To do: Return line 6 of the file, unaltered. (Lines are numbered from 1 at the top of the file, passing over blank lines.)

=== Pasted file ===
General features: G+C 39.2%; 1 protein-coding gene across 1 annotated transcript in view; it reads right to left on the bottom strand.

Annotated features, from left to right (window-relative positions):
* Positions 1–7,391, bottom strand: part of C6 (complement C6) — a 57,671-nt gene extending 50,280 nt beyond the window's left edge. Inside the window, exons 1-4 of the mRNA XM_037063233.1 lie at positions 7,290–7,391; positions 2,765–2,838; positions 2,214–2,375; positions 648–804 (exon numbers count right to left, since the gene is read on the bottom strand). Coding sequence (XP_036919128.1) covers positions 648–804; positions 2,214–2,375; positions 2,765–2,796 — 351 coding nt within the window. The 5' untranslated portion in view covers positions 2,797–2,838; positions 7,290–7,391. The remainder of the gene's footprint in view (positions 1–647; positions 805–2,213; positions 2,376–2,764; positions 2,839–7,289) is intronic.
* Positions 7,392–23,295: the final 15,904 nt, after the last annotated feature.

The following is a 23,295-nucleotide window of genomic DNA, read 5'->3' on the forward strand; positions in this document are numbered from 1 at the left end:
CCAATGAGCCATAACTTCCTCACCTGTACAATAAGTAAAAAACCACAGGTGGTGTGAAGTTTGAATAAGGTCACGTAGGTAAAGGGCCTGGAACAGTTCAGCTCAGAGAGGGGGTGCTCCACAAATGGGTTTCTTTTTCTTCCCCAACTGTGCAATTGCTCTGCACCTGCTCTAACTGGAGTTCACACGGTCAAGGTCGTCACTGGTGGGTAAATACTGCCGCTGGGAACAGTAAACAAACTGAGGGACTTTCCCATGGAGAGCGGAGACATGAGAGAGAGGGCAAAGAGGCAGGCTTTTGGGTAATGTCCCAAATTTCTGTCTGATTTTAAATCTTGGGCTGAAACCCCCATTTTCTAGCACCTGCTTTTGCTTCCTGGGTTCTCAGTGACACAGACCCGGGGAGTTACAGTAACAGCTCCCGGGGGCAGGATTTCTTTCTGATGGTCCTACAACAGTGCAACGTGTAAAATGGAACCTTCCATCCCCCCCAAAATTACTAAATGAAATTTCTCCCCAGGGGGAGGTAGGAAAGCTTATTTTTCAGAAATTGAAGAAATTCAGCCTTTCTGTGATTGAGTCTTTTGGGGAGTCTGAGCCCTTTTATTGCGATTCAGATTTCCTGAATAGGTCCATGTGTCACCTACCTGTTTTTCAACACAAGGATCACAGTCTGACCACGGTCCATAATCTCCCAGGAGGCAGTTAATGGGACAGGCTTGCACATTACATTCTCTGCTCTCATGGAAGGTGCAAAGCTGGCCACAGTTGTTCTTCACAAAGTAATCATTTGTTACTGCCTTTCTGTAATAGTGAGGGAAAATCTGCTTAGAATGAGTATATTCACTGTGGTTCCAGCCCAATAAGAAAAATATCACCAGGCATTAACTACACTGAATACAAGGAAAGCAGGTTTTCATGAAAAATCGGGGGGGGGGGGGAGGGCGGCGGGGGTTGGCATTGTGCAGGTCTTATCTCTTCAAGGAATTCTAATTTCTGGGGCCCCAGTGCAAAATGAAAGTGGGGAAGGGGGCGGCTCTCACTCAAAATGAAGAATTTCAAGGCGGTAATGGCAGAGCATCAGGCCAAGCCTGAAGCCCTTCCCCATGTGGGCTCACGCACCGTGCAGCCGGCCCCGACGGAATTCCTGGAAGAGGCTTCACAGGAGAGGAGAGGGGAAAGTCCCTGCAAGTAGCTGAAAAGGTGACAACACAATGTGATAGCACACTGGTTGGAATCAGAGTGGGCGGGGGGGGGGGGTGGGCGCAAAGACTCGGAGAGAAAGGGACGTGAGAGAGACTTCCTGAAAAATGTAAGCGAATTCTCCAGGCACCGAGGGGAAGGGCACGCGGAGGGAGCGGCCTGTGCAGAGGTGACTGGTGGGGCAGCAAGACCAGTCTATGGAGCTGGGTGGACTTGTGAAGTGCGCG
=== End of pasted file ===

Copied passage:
CCAATGAGCCATAACTTCCTCACCTGTACAATAAGTAAAAAACCACAGGTGGTGTGAAGTTTGAATAAGGTCACGTAGGTAAAGGGCCTGGAACAGTTCAGCTCAGAGAGGGGGTGCTCCACAAATGGGTTTCTTTTTCTTCCCCAACTGTGCAATTGCTCTGCACCTGCTCTAACTGGAGTTCACACGGTCAAGGTCGTCACTGGTGGGTAAATACTGCCGCTGGGAACAGTAAACAAACTGAGGGACTTTCCCATGGAGAGCGGAGACATGAGAGAGAGGGCAAAGAGGCAGGCTTTTGGGTAATGTCCCAAATTTCTGTCTGATTTTAAATCTTGGGCTGAAACCCCCATTTTCTAGCACCTGCTTTTGCTTCCTGGGTTCTCAGTGACACAGACCCGGGGAGTTACAGTAACAGCTCCCGGGGGCAGGATTTCTTTCTGATGGTCCTACAACAGTGCAACGTGTAAAATGGAACCTTCCATCCCCCCCAAAATTACTAAATGAAATTTCTCCCCAGGGGGAGGTAGGAAAGCTTATTTTTCAGAAATTGAAGAAATTCAGCCTTTCTGTGATTGAGTCTTTTGGGGAGTCTGAGCCCTTTTATTGCGATTCAGATTTCCTGAATAGGTCCATGTGTCACCTACCTGTTTTTCAACACAAGGATCACAGTCTGACCACGGTCCATAATCTCCCAGGAGGCAGTTAATGGGACAGGCTTGCACATTACATTCTCTGCTCTCATGGAAGGTGCAAAGCTGGCCACAGTTGTTCTTCACAAAGTAATCATTTGTTACTGCCTTTCTGTAATAGTGAGGGAAAATCTGCTTAGAATGAGTATATTCACTGTGGTTCCAGCCCAATAAGAAAAATATCACCAGGCATTAACTACACTGAATACAAGGAAAGCAGGTTTTCATGAAAAATCGGGGGGGGGGGGGAGGGCGGCGGGGGTTGGCATTGTGCAGGTCTTATCTCTTCAAGGAATTCTAATTTCTGGGGCCCCAGTGCAAAATGAAAGTGGGGAAGGGGGCGGCTCTCACTCAAAATGAAGAATTTCAAGGCGGTAATGGCAGAGCATCAGGCCAAGCCTGAAGCCCTTCCCCATGTGGGCTCACGCACCGTGCAGCCGGCCCCGACGGAATTCCTGGAAGAGGCTTCACAGGAGAGGAGAGGGGAAAGTCCCTGCAAGTAGCTGAAAAGGTGACAACACAATGTGATAGCACACTGGTTGGAATCAGAGTGGGCGGGGGGGGGGGGTGGGCGCAAAGACTCGGAGAGAAAGGGACGTGAGAGAGACTTCCTGAAAAATGTAAGCGAATTCTCCAGGCACCGAGGGGAAGGGCACGCGGAGGGAGCGGCCTGTGCAGAGGTGACTGGTGGGGCAGCAAGACCAGTCTATGGAGCTGGGTGGACTTGTGAAGTGCGCG